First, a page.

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New SCOTUS Gun Case Protects Helpless Women

Discussion in 'Freedom and Liberty' started by Minuteman, Apr 22, 2016.

  1. Minuteman

    Minuteman Chaplain Moderator Founding Member

    Caetano v. Massachusetts
    New Supreme Court Gun Case
    Protects Helpless Women

    Massachusetts Effort to Victimize Abused Lady Reversed

    Court Says Second Amendment Saved Caetano’s Life,
    that’s it’s purpose

    Restraining orders are “useless,” they say

    Attempt to Outlaw Stun Guns Because They’re New Is Bogus

    Of Course Guns Are Dangerous, That’s Not Grounds For Ban

    Where is the “news” media on this monumental decision?

    [Note: "SCOTUS" is the Supreme Court Of The United States.
    “Heller” refers to the D.C. v. Heller case, a defining case in U.S. firearms law.]

    by Alan Korwin
    The Uninvited Ombudsman (GunLaws.com)
    April 20, 2016

    The Caetano Supreme Court gun decision had so many critically important features it is unfathomable it did not steal the entire news cycle when it hit on March 21, 2016. A mere shooting by a sick person in a small town does that.

    The U.S. Supreme Court just handed down such a monumental Second Amendment decision—its 113th gun case—that if the mainstream media had been doing its job it would have dominated the front page for days, and devoured cable news chatter for 24 hours daily, worse than the jihad or any other minor preemption that consumes news.

    The decision recognized that brutish boyfriends terrorize their women and the women can be helpless based on size and strength—except for protection the Second Amendment and weapons provide. Read that again. All eight Justices unanimously said this. They formally recognized that orders or protection, issued repeatedly against the same brute, are, in their words “futile.”

    But you haven’t even heard about the Caetano v. Massachusetts case.

    It basically confirms that guns are good. They protect the helpless. They have social utility. Lower courts that attempt to write this out of the law by making things up, ignoring history and legal precedent—like the Massachusetts court did—have no place in our legal system. Concocting inventions from thin air that don’t even make sense, to advance an anti-rights agenda, earned ridicule. Read the decision yourself, it’s in basic English.

    Even the liberal SCOTUS Justices all joined the decision. This is news. It’s big news. It’s monufrickinmental. Where are the talking heads? The fact that it has been broadly suppressed by the very organization responsible for telling you—The United States journalism profession acting in concert—demonstrates the astonishing bias that infects the nation’s culture and “news” media. This is proof.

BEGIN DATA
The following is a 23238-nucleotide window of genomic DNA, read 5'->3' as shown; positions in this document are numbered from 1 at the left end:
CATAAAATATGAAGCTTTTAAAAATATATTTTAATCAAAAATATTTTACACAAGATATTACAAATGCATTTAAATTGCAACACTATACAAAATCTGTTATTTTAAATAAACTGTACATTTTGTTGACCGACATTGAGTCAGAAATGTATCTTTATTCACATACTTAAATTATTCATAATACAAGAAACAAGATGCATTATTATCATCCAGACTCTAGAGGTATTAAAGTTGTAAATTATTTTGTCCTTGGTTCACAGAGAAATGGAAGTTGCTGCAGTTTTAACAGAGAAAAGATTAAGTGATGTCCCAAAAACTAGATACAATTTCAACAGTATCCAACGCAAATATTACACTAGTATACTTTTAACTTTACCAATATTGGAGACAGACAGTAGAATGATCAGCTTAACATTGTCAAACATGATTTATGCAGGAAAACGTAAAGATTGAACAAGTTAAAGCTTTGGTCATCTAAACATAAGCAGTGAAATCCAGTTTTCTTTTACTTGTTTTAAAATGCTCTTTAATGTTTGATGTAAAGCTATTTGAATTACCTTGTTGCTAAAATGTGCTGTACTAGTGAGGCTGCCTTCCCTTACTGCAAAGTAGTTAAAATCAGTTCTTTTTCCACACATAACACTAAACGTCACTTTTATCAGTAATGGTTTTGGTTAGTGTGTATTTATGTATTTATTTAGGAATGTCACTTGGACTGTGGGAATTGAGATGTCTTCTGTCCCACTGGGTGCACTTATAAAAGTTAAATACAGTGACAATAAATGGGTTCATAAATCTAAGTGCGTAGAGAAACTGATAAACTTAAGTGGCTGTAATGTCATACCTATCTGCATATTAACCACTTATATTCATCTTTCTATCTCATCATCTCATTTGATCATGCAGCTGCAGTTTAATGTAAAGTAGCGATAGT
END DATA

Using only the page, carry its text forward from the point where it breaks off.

If news like this proliferated as it should, you and the nation would be bombarded constantly with the good side of guns, the side that keeps streets safe, the idea that people who are armed can protect themselves, and do all the time just like Jaime Caetano did. It’s the plan the Founders gave us, that has made this the greatest nation the world has ever known. The failure of reporters, producers, editors, news directors and publishers is unaccountably grave. Look at what this case contains.

    Jaime’s story

    Ms. Caetano’s boyfriend beat her up so severely (the lower court called it a “bad altercation”) she was hospitalized. This was after she got multiple restraining orders against the thug, which the Supreme Court called “futile.” When a friend offered her a stun gun for self defense against the brute, she took it. “It’s a good thing she did,” the Supreme Court’s finding reads.

    That’s because, as the Court tells us, one night when she was leaving work, her ex-boyfriend was laying in wait for her, came out and, screaming, threated her. He was nearly a foot taller and 100 pounds heaver than she. You’ve gotta read this case, it’s amazing. Here, read this extract:

    But she didn’t need physical strength to protect herself. She stood her ground, displayed the stun gun, and announced: “I’m not gonna take this anymore... I don’t wanna have to use the stun gun on you, but if you don’t leave me alone, I’m gonna have to.” The gambit worked. The ex-boyfriend “got scared and he left her alone.”
    You don’t think it’s news that our U.S. Supreme Court made this public? Put it in their unanimous decision?

    Next the Court points out that, “It is settled that the Second Amendment protects an individual right to keep and bear arms” and that this right vindicates the “basic right” of “individual self-defense.” Leftists and hoplophobes (people with morbid fear of guns) can make their bogus arguments, but there’s the truth.